Thursday, March 29, 2007

Melinda Lopez's Latest

Local Playwright Melinda Lopez's Sonia Flew was a big hit here in town and has played the Regional circuit from Florida to Los Angeles.

On April 19th, her newest work Alexandros will receive a reading at the Huntington's Breaking Ground series.

You can read about Breaking Ground at the Huntington Blog, along with the news that Ms. Lopez will be playing Demeter in Noah Haidle's Persephone which is opening this month as well.

I am thinking of posting links to some of the better theatre company blogs on my blogroll. Organizational blogs, however, always smack of just a bit of corporate sheen to me.

The Huntington Blog, and the blog at Actor's Shakespeare Project, both have their advantages. The Huntington Blog gives you great backstage photos and details about the mechanics of load-ins, etc. While Actors Shakespeare gives you an insight into processes and textual issues confronting directors and actors in dealing with the Bard.

Wired magazine has a great article this month on the idea of corporate blogs or vlogs with regards to transparency. While the piece by Fred Volgelstein demonstrates how a corporate bohemoth like Microsoft has opened up in these areas, (especially with its Channel 9 initiative,) the article also reveals a complex PR and messaging movement behind every step:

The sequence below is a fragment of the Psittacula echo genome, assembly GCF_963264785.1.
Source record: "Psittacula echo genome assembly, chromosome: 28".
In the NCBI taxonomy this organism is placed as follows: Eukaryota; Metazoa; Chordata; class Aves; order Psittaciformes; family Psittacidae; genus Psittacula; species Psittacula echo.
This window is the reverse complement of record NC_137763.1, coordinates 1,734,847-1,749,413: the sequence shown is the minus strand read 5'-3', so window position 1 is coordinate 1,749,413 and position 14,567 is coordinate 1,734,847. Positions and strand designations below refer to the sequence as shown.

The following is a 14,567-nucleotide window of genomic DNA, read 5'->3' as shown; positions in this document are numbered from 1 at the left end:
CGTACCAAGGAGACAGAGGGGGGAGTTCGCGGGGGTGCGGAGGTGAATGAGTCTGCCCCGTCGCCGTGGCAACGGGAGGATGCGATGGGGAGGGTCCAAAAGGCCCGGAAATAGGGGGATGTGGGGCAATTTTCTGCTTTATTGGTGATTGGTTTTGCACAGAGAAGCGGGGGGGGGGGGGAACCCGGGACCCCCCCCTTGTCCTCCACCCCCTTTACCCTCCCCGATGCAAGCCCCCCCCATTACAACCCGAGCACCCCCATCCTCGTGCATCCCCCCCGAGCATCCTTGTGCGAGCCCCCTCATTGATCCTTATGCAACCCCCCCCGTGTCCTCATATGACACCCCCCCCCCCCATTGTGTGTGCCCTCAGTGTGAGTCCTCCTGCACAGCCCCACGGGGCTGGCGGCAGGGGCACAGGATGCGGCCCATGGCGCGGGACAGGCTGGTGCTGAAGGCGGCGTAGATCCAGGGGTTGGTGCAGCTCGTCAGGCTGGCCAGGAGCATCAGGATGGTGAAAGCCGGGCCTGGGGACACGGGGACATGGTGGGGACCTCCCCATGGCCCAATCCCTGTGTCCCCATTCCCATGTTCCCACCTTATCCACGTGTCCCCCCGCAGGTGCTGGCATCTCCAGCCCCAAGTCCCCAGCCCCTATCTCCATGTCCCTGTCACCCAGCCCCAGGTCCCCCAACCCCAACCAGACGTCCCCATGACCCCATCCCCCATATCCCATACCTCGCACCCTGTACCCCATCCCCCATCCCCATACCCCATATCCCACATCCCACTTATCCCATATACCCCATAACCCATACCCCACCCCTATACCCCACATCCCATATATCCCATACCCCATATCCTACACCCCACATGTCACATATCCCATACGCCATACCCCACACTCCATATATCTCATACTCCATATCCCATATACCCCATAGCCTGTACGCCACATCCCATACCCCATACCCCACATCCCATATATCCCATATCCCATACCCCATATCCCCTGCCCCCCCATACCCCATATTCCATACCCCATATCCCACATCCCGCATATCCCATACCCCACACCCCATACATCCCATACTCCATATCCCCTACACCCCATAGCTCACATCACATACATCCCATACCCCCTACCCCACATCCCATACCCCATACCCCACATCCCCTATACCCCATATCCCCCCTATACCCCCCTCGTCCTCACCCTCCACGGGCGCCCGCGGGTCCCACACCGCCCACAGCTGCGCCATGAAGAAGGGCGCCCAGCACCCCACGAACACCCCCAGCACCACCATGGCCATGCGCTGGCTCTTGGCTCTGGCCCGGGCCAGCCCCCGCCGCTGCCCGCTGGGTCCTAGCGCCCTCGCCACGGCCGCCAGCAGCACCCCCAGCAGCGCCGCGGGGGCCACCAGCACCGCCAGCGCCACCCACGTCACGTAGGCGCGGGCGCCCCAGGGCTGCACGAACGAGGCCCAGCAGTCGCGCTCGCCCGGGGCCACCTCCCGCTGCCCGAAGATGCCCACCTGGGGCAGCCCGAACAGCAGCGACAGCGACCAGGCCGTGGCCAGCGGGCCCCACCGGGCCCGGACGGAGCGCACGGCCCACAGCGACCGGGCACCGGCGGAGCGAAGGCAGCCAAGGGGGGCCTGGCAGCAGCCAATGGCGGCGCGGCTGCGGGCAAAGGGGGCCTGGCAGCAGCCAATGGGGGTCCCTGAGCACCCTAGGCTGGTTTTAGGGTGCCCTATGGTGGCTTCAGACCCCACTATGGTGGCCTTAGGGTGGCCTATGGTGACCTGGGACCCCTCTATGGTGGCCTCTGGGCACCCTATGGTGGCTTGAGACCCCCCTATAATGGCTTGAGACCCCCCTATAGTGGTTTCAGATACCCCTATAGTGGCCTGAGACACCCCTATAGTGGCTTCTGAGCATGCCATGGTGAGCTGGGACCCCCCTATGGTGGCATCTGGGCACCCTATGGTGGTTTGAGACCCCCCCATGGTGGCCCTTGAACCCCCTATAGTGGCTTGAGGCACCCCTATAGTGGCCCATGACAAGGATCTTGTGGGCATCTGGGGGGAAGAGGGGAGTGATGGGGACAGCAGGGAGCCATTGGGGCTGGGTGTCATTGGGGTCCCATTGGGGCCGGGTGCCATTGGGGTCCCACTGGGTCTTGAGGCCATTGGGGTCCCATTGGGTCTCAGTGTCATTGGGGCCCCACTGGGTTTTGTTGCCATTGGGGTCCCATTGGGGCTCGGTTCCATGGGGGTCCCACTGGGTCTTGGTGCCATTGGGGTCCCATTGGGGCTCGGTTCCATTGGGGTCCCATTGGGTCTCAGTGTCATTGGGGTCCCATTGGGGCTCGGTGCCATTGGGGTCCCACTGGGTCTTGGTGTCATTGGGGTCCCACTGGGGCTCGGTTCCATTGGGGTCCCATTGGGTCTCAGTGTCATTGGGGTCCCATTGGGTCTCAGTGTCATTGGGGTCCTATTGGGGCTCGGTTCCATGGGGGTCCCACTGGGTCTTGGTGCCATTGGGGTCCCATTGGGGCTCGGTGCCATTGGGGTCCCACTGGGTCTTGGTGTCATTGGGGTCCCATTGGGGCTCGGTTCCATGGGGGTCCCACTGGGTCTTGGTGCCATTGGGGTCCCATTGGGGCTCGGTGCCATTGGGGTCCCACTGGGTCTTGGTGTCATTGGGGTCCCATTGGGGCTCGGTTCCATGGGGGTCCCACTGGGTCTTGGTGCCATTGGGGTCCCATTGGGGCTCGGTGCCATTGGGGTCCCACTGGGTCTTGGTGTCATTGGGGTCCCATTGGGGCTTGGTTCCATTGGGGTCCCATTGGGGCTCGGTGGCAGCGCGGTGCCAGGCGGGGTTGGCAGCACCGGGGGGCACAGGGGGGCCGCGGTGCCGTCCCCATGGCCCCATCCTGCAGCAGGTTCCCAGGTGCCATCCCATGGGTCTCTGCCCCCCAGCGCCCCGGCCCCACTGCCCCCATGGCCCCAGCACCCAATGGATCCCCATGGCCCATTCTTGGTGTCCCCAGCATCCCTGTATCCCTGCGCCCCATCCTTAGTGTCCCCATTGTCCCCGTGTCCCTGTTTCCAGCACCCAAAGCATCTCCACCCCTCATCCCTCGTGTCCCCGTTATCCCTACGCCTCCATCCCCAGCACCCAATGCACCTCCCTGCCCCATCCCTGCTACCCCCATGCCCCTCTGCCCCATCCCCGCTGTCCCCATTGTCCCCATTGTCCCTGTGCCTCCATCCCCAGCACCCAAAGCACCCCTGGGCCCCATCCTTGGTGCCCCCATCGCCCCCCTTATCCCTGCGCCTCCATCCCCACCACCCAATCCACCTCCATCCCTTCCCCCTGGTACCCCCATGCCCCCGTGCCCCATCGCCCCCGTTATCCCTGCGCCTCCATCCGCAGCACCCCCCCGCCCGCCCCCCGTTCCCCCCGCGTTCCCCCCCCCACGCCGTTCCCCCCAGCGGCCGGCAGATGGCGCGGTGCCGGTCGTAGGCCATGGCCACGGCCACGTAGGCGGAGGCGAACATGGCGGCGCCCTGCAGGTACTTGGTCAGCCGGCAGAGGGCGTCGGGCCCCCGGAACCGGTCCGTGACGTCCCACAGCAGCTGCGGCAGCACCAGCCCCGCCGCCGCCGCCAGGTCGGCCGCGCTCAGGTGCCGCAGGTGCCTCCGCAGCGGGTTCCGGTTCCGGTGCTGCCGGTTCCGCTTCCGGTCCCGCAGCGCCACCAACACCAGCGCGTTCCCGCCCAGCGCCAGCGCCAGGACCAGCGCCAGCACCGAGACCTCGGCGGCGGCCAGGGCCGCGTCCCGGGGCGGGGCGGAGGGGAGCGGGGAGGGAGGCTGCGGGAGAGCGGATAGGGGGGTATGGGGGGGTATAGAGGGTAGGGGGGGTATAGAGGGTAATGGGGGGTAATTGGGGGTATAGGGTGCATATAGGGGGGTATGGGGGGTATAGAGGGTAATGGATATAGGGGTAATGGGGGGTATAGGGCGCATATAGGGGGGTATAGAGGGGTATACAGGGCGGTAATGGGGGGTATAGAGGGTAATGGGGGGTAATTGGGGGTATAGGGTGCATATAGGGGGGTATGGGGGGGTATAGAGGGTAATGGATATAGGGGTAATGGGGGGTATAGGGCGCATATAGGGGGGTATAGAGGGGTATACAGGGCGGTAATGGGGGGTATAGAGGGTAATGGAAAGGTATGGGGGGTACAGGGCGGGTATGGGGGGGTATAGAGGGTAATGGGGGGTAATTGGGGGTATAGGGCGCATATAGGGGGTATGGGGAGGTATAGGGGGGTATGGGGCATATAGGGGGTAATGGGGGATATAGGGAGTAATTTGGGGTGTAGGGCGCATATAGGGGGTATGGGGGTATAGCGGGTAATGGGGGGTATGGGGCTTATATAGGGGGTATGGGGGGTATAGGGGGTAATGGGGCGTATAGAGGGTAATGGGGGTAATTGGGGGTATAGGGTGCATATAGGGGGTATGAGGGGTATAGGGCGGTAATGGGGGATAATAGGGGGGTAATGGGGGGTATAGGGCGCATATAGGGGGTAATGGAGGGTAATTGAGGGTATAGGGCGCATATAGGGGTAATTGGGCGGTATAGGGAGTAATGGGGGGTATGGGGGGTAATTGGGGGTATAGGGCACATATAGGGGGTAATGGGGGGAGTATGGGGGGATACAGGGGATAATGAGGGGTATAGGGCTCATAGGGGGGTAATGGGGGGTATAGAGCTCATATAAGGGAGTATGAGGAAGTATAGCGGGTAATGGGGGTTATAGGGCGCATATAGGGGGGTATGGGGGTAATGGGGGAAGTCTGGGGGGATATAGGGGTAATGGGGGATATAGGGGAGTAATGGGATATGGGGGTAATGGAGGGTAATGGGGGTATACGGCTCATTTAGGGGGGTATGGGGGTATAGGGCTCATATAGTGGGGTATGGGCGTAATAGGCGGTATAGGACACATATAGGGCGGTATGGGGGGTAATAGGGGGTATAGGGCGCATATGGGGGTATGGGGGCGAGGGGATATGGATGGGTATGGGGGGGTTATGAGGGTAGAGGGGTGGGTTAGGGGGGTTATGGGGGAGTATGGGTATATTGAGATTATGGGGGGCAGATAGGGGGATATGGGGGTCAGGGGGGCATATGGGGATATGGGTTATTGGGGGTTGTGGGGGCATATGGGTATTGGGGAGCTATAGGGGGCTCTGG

But its efforts to be transparent go only so far. Someone at Microsoft
unintentionally emailed me the confidential dossier the company keeps on reporters writing stories about it (presumably a common practice among big corporations). My file ran to 5,500 words and included all the angles I had been pursuing (along with suggested responses to my questions), the people outside the company they thought I had talked to, detailed background on Wired and how it has covered Microsoft, and notes on me and my interviewing style. "We need to reinforce with Fred that these efforts [Channels 9 and 10] are a natural extension of the company's DNA," the file reads. "Microsoft has been using a wide variety of communications mechanisms to reach out to developers since the days of yore (to read entire memo
click here). This is simply the latest manifestation of those efforts." The irony is thick. While working with me on a story about its newfound openness, Microsoft and its PR agency were furiously scurrying behind the scenes to control the message. One thing about transparency is clear: It's harder than it looks.

1 comment:

Thomas Garvey said...

Thanks for posting the quote from Wired. When will people realize that the Internet does not yield greater transparency - that instead, it only creates a sense of false transparency? Indeed, the argument against the Internet goes further - folks routinely describe the Internet as a forum for free speech, as if it were some kind of digital agora. But alas, no. The "agora" of the Internet is built on a hidden structure, which conceals all sorts of opportunities for surveillance and other forms of mischief. It isn't an "agora" at all, and the speech on it is never open, and rarely free.